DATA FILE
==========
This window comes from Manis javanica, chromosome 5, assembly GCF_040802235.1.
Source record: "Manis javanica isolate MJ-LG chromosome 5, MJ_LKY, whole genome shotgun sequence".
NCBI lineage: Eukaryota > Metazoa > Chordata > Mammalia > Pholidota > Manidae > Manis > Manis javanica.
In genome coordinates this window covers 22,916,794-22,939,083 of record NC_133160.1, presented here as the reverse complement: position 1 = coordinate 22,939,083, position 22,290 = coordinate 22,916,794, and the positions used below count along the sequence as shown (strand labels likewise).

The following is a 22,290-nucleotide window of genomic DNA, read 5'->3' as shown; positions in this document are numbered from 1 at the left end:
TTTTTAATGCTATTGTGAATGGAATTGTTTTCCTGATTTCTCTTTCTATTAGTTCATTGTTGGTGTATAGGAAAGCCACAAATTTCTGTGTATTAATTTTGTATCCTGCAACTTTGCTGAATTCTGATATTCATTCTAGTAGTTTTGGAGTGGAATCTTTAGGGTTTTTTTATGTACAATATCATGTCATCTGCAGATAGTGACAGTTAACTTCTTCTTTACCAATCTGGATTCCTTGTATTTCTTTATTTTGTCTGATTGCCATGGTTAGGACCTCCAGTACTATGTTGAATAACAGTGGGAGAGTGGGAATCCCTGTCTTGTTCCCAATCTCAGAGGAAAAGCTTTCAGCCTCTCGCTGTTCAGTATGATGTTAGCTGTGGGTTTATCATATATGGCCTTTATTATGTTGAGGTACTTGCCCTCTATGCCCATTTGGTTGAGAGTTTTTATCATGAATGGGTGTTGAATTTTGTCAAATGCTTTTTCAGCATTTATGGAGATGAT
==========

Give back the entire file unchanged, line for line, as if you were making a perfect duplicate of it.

This window comes from Manis javanica, chromosome 5, assembly GCF_040802235.1.
Source record: "Manis javanica isolate MJ-LG chromosome 5, MJ_LKY, whole genome shotgun sequence".
NCBI lineage: Eukaryota > Metazoa > Chordata > Mammalia > Pholidota > Manidae > Manis > Manis javanica.
In genome coordinates this window covers 22,916,794-22,939,083 of record NC_133160.1, presented here as the reverse complement: position 1 = coordinate 22,939,083, position 22,290 = coordinate 22,916,794, and the positions used below count along the sequence as shown (strand labels likewise).

The following is a 22,290-nucleotide window of genomic DNA, read 5'->3' as shown; positions in this document are numbered from 1 at the left end:
TTTTTAATGCTATTGTGAATGGAATTGTTTTCCTGATTTCTCTTTCTATTAGTTCATTGTTGGTGTATAGGAAAGCCACAAATTTCTGTGTATTAATTTTGTATCCTGCAACTTTGCTGAATTCTGATATTCATTCTAGTAGTTTTGGAGTGGAATCTTTAGGGTTTTTTTATGTACAATATCATGTCATCTGCAGATAGTGACAGTTAACTTCTTCTTTACCAATCTGGATTCCTTGTATTTCTTTATTTTGTCTGATTGCCATGGTTAGGACCTCCAGTACTATGTTGAATAACAGTGGGAGAGTGGGAATCCCTGTCTTGTTCCCAATCTCAGAGGAAAAGCTTTCAGCCTCTCGCTGTTCAGTATGATGTTAGCTGTGGGTTTATCATATATGGCCTTTATTATGTTGAGGTACTTGCCCTCTATGCCCATTTGGTTGAGAGTTTTTATCATGAATGGGTGTTGAATTTTGTCAAATGCTTTTTCAGCATTTATGGAGATGAT